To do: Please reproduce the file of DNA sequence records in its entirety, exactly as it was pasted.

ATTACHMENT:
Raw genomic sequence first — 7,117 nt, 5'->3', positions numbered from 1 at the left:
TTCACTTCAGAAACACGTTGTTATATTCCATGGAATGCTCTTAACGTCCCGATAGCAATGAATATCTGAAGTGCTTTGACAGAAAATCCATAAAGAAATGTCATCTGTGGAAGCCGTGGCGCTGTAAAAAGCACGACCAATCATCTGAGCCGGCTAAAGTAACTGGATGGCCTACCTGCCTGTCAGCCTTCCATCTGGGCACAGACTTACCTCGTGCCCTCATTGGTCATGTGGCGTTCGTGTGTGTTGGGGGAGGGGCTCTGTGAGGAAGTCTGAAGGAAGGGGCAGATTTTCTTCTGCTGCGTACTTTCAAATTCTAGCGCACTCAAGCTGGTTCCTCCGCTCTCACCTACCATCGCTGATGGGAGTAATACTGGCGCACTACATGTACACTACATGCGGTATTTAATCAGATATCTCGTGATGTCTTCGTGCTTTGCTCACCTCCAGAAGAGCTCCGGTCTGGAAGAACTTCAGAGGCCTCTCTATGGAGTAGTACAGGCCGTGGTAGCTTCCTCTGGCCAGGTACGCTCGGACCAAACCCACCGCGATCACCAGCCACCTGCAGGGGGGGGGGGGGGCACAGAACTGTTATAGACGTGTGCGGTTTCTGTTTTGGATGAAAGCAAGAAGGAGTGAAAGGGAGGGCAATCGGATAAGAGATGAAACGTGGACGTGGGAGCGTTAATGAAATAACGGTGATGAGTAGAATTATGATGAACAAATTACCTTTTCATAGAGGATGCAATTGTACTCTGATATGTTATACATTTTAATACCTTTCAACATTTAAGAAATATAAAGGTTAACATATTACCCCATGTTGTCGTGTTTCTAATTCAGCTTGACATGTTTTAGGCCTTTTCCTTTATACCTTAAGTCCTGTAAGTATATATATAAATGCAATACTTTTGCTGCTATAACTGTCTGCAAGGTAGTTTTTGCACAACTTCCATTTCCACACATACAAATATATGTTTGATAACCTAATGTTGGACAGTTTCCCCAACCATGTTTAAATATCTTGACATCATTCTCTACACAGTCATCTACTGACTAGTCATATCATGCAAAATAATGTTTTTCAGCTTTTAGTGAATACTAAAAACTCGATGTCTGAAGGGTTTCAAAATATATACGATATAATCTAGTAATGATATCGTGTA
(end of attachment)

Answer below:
Raw genomic sequence first — 7,117 nt, 5'->3', positions numbered from 1 at the left:
TTCACTTCAGAAACACGTTGTTATATTCCATGGAATGCTCTTAACGTCCCGATAGCAATGAATATCTGAAGTGCTTTGACAGAAAATCCATAAAGAAATGTCATCTGTGGAAGCCGTGGCGCTGTAAAAAGCACGACCAATCATCTGAGCCGGCTAAAGTAACTGGATGGCCTACCTGCCTGTCAGCCTTCCATCTGGGCACAGACTTACCTCGTGCCCTCATTGGTCATGTGGCGTTCGTGTGTGTTGGGGGAGGGGCTCTGTGAGGAAGTCTGAAGGAAGGGGCAGATTTTCTTCTGCTGCGTACTTTCAAATTCTAGCGCACTCAAGCTGGTTCCTCCGCTCTCACCTACCATCGCTGATGGGAGTAATACTGGCGCACTACATGTACACTACATGCGGTATTTAATCAGATATCTCGTGATGTCTTCGTGCTTTGCTCACCTCCAGAAGAGCTCCGGTCTGGAAGAACTTCAGAGGCCTCTCTATGGAGTAGTACAGGCCGTGGTAGCTTCCTCTGGCCAGGTACGCTCGGACCAAACCCACCGCGATCACCAGCCACCTGCAGGGGGGGGGGGGGGCACAGAACTGTTATAGACGTGTGCGGTTTCTGTTTTGGATGAAAGCAAGAAGGAGTGAAAGGGAGGGCAATCGGATAAGAGATGAAACGTGGACGTGGGAGCGTTAATGAAATAACGGTGATGAGTAGAATTATGATGAACAAATTACCTTTTCATAGAGGATGCAATTGTACTCTGATATGTTATACATTTTAATACCTTTCAACATTTAAGAAATATAAAGGTTAACATATTACCCCATGTTGTCGTGTTTCTAATTCAGCTTGACATGTTTTAGGCCTTTTCCTTTATACCTTAAGTCCTGTAAGTATATATATAAATGCAATACTTTTGCTGCTATAACTGTCTGCAAGGTAGTTTTTGCACAACTTCCATTTCCACACATACAAATATATGTTTGATAACCTAATGTTGGACAGTTTCCCCAACCATGTTTAAATATCTTGACATCATTCTCTACACAGTCATCTACTGACTAGTCATATCATGCAAAATAATGTTTTTCAGCTTTTAGTGAATACTAAAAACTCGATGTCTGAAGGGTTTCAAAATATATACGATATAATCTAGTAATGATATCGTGTA